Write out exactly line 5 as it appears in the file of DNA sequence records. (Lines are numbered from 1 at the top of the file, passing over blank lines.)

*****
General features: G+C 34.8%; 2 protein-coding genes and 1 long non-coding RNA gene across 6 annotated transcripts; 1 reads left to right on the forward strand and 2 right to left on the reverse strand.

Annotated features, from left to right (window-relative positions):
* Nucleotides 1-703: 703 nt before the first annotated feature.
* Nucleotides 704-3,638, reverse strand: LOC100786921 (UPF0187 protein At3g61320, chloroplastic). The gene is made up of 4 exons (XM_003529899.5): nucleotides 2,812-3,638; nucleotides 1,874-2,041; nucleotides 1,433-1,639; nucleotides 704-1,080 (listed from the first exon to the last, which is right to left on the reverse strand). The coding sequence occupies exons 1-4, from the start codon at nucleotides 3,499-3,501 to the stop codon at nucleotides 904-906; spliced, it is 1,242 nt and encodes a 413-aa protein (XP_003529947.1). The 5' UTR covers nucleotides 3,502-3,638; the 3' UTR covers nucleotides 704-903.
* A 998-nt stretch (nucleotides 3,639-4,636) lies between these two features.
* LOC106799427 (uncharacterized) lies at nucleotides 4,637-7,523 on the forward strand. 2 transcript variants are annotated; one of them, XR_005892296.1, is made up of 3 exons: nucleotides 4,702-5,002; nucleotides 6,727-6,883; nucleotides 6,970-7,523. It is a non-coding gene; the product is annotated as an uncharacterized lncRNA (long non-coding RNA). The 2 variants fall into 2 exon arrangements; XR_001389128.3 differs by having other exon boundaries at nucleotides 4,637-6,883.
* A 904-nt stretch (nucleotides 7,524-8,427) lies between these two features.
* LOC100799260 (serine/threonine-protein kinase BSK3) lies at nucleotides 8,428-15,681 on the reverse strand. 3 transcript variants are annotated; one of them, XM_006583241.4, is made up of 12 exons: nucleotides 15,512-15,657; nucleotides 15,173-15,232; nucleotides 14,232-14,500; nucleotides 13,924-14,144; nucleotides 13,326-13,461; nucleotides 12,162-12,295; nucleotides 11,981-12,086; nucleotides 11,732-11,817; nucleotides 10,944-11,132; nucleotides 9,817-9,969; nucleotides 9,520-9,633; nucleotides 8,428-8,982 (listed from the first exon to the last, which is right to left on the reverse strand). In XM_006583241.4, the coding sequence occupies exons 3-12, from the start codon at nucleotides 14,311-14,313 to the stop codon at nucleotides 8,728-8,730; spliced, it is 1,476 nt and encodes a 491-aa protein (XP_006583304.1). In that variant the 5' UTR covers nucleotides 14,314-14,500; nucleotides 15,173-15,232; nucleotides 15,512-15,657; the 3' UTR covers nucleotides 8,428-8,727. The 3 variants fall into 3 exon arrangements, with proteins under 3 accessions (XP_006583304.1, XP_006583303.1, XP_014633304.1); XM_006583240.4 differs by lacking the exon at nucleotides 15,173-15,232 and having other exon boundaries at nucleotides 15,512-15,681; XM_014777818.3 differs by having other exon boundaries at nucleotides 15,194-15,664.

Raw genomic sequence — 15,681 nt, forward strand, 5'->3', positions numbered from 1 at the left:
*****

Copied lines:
* A 998-nt stretch (nucleotides 3,639-4,636) lies between these two features.